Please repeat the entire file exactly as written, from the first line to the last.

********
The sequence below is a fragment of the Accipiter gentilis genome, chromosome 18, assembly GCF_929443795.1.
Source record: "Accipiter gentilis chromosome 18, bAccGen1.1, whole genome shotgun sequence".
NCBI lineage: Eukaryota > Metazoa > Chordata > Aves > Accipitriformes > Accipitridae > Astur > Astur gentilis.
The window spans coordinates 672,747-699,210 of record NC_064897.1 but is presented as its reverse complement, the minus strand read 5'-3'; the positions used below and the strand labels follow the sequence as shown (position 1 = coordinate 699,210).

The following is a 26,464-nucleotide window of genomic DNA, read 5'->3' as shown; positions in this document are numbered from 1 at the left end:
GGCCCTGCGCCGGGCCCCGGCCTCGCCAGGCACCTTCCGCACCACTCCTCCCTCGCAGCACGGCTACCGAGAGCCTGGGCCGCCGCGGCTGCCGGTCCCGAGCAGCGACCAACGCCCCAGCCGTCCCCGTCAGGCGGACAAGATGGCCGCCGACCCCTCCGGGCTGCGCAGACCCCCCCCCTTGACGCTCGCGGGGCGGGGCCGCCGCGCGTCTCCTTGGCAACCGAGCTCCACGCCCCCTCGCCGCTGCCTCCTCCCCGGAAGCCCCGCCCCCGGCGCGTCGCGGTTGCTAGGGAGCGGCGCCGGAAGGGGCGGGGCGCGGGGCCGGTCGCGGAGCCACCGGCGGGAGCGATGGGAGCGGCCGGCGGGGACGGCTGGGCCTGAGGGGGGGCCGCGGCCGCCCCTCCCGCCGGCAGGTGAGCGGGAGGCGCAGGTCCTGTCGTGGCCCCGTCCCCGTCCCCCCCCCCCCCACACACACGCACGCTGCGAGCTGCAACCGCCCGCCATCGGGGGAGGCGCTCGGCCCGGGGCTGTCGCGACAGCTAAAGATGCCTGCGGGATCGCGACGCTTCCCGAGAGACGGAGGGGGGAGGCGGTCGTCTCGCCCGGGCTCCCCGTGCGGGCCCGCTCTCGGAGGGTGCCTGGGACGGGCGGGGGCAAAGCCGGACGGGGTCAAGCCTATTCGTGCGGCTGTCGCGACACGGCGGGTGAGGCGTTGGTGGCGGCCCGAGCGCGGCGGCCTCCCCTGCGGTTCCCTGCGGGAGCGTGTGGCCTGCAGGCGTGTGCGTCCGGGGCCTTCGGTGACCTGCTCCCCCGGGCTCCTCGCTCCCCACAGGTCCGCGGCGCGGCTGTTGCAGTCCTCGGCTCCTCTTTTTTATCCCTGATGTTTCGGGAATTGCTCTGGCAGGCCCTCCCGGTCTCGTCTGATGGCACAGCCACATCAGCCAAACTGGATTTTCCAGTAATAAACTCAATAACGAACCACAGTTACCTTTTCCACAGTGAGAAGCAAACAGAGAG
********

The sequence below is a fragment of the Accipiter gentilis genome, chromosome 18, assembly GCF_929443795.1.
Source record: "Accipiter gentilis chromosome 18, bAccGen1.1, whole genome shotgun sequence".
NCBI lineage: Eukaryota > Metazoa > Chordata > Aves > Accipitriformes > Accipitridae > Astur > Astur gentilis.
The window spans coordinates 672,747-699,210 of record NC_064897.1 but is presented as its reverse complement, the minus strand read 5'-3'; the positions used below and the strand labels follow the sequence as shown (position 1 = coordinate 699,210).

The following is a 26,464-nucleotide window of genomic DNA, read 5'->3' as shown; positions in this document are numbered from 1 at the left end:
GGCCCTGCGCCGGGCCCCGGCCTCGCCAGGCACCTTCCGCACCACTCCTCCCTCGCAGCACGGCTACCGAGAGCCTGGGCCGCCGCGGCTGCCGGTCCCGAGCAGCGACCAACGCCCCAGCCGTCCCCGTCAGGCGGACAAGATGGCCGCCGACCCCTCCGGGCTGCGCAGACCCCCCCCCTTGACGCTCGCGGGGCGGGGCCGCCGCGCGTCTCCTTGGCAACCGAGCTCCACGCCCCCTCGCCGCTGCCTCCTCCCCGGAAGCCCCGCCCCCGGCGCGTCGCGGTTGCTAGGGAGCGGCGCCGGAAGGGGCGGGGCGCGGGGCCGGTCGCGGAGCCACCGGCGGGAGCGATGGGAGCGGCCGGCGGGGACGGCTGGGCCTGAGGGGGGGCCGCGGCCGCCCCTCCCGCCGGCAGGTGAGCGGGAGGCGCAGGTCCTGTCGTGGCCCCGTCCCCGTCCCCCCCCCCCCCACACACACGCACGCTGCGAGCTGCAACCGCCCGCCATCGGGGGAGGCGCTCGGCCCGGGGCTGTCGCGACAGCTAAAGATGCCTGCGGGATCGCGACGCTTCCCGAGAGACGGAGGGGGGAGGCGGTCGTCTCGCCCGGGCTCCCCGTGCGGGCCCGCTCTCGGAGGGTGCCTGGGACGGGCGGGGGCAAAGCCGGACGGGGTCAAGCCTATTCGTGCGGCTGTCGCGACACGGCGGGTGAGGCGTTGGTGGCGGCCCGAGCGCGGCGGCCTCCCCTGCGGTTCCCTGCGGGAGCGTGTGGCCTGCAGGCGTGTGCGTCCGGGGCCTTCGGTGACCTGCTCCCCCGGGCTCCTCGCTCCCCACAGGTCCGCGGCGCGGCTGTTGCAGTCCTCGGCTCCTCTTTTTTATCCCTGATGTTTCGGGAATTGCTCTGGCAGGCCCTCCCGGTCTCGTCTGATGGCACAGCCACATCAGCCAAACTGGATTTTCCAGTAATAAACTCAATAACGAACCACAGTTACCTTTTCCACAGTGAGAAGCAAACAGAGAG